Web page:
The Nerd Council has a podcast that covers nerd news, listener questions, polls, and a main topic every episode. The trio also have a YouTube channel and a popular Twitter account where they discuss nerd media, gaming, comics, and anime.
What’s the best way to bring a community together? Through curated events. TNC hosts a variety of events including film screenings, live shows, and quiz nights to reinforce the idea that there is a safe space for nerds to be nerds.
Talks and panels
It’s important to be heard as a Black person in a predominately white industry. But when it comes to industries like anime and manga, gaming, and comic books, we need representation on a grand scale. That’s why The Nerd Council gives its own insights into those spaces.
The Nintendo Gameboy celebrated its 30th birthday this year (something I wrote about for Distant Arcade). There were plenty of official Game Boy accessories made for the device, like the Gameboy Camera. But there were some oddities in its history and I’ve compiled a list of 7 you may not have heard of.
1. Game Boy Pocket Sonar
There were many fishing games released for the original Game Boy but in the real world, there was an accessory to help locate living aquatic life. The Game Boy Pocket Sonar, made by Bandai, used sonar to locate fish up to 20m underwater. It even had a fishing mini-game. Unfortunately, the add-on was only released in Japan but it does hold the accolade of being the world’s first sonar-enabled gaming accessory.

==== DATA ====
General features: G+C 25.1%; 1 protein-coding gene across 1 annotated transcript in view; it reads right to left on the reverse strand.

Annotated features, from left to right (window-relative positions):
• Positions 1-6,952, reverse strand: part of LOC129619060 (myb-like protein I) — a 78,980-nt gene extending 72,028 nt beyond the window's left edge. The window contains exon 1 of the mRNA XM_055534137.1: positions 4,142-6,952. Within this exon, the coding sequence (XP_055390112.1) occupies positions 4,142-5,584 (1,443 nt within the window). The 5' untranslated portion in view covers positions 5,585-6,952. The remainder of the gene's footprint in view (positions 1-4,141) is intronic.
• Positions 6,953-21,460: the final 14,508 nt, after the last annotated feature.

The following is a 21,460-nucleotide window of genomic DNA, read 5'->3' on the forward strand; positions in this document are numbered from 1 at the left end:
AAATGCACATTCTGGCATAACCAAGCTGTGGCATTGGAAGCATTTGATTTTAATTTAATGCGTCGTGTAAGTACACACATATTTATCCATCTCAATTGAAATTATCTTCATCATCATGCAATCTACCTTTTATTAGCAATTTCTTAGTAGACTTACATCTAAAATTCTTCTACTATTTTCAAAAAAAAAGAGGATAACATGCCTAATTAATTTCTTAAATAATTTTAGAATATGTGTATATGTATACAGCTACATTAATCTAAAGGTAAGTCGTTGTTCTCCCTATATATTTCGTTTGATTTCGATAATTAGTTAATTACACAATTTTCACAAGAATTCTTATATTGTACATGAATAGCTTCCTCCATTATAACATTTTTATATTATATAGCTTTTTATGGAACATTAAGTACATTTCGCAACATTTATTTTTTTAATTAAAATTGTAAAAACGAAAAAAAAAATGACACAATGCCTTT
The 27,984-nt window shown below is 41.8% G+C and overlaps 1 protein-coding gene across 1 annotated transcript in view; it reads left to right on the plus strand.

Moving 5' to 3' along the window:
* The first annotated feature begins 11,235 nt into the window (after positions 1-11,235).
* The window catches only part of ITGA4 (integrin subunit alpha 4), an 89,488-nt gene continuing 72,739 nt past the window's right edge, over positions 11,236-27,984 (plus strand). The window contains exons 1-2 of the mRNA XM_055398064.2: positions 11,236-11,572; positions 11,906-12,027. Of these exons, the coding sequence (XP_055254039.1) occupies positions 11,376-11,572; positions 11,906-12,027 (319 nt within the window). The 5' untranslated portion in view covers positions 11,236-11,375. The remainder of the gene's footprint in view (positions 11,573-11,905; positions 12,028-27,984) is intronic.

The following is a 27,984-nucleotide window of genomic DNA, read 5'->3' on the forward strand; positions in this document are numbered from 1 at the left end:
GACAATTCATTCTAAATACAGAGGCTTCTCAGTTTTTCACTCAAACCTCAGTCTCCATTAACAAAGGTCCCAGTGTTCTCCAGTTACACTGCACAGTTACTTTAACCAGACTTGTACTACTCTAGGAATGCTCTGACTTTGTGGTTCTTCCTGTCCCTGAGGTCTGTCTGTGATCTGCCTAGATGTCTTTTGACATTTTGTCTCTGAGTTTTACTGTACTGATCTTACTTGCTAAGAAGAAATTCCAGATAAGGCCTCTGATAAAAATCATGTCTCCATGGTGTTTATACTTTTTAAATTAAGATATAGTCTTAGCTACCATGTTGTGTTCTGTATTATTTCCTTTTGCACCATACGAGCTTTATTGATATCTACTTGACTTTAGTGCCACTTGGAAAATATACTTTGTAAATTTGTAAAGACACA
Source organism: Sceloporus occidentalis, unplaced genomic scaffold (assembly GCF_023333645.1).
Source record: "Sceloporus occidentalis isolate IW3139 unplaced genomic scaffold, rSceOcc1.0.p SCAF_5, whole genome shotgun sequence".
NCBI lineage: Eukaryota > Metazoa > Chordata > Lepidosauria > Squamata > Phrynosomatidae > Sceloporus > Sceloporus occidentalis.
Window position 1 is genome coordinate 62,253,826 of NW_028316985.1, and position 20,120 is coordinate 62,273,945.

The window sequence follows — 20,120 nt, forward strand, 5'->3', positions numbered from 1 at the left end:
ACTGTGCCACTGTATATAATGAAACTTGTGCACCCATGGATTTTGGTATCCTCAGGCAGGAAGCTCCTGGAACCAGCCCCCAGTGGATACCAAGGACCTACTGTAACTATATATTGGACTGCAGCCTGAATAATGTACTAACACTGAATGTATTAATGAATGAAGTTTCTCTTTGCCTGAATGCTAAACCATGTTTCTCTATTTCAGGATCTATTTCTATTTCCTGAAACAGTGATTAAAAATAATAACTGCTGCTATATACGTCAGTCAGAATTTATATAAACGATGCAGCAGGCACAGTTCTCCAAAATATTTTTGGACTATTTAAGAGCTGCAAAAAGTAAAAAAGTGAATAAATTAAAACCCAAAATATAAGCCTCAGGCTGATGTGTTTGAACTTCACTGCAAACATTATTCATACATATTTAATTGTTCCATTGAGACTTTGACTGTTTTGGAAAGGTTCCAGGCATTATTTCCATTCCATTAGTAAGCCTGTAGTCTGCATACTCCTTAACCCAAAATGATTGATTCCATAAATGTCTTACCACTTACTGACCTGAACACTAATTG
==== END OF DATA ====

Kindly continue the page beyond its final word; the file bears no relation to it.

With a screen size of only 4.7cm x 4.3cm, the original Game Boy kept things small. But there was always the possibility of eye strain if, like me, you had a 6-hour gaming session without breaks (I was 9 and banned from playing it for the rest of the weekend). The Joyplus Handy Boy was an official accessory with a magnifier, added light, amplified speakers, and the facility to add a thumb joystick, with or without the speakers and magnifier. What’s more, you could fold it all away when you were done.
All work and no play made Jack a dull (and psychotic) boy but for video game distributor Fabtek, they wanted to merge the two worlds together. Enter the Workboy. The problem with the Workboy was it never actually came out. It was advertised in Nintendo Power but didn’t see the light of day. Had it graced the world with its presence, it would have featured a keyboard, a clock, day planner, currency and temperature converter, and a calendar. The price? Around $80.